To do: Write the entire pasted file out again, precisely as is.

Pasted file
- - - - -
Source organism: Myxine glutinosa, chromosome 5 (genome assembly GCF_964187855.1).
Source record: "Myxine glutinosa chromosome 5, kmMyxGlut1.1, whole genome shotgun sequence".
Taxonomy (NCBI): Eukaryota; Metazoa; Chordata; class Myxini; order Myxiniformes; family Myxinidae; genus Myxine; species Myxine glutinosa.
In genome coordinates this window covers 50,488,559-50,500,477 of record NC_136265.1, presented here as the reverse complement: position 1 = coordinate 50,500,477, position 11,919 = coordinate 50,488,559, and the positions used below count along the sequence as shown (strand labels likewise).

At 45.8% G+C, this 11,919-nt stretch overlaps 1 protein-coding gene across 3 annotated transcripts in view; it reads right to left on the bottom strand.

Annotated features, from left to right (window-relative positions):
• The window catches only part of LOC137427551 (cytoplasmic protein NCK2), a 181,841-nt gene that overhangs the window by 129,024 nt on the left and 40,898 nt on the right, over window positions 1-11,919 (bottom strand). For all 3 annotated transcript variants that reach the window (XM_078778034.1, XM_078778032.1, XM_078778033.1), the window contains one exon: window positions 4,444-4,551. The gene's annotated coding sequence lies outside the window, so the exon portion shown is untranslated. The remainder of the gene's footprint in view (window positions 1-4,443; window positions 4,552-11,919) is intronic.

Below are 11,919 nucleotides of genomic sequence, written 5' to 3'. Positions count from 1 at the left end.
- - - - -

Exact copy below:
Source organism: Myxine glutinosa, chromosome 5 (genome assembly GCF_964187855.1).
Source record: "Myxine glutinosa chromosome 5, kmMyxGlut1.1, whole genome shotgun sequence".
Taxonomy (NCBI): Eukaryota; Metazoa; Chordata; class Myxini; order Myxiniformes; family Myxinidae; genus Myxine; species Myxine glutinosa.
In genome coordinates this window covers 50,488,559-50,500,477 of record NC_136265.1, presented here as the reverse complement: position 1 = coordinate 50,500,477, position 11,919 = coordinate 50,488,559, and the positions used below count along the sequence as shown (strand labels likewise).

At 45.8% G+C, this 11,919-nt stretch overlaps 1 protein-coding gene across 3 annotated transcripts in view; it reads right to left on the bottom strand.

Annotated features, from left to right (window-relative positions):
• The window catches only part of LOC137427551 (cytoplasmic protein NCK2), a 181,841-nt gene that overhangs the window by 129,024 nt on the left and 40,898 nt on the right, over window positions 1-11,919 (bottom strand). For all 3 annotated transcript variants that reach the window (XM_078778034.1, XM_078778032.1, XM_078778033.1), the window contains one exon: window positions 4,444-4,551. The gene's annotated coding sequence lies outside the window, so the exon portion shown is untranslated. The remainder of the gene's footprint in view (window positions 1-4,443; window positions 4,552-11,919) is intronic.

Below are 11,919 nucleotides of genomic sequence, written 5' to 3'. Positions count from 1 at the left end.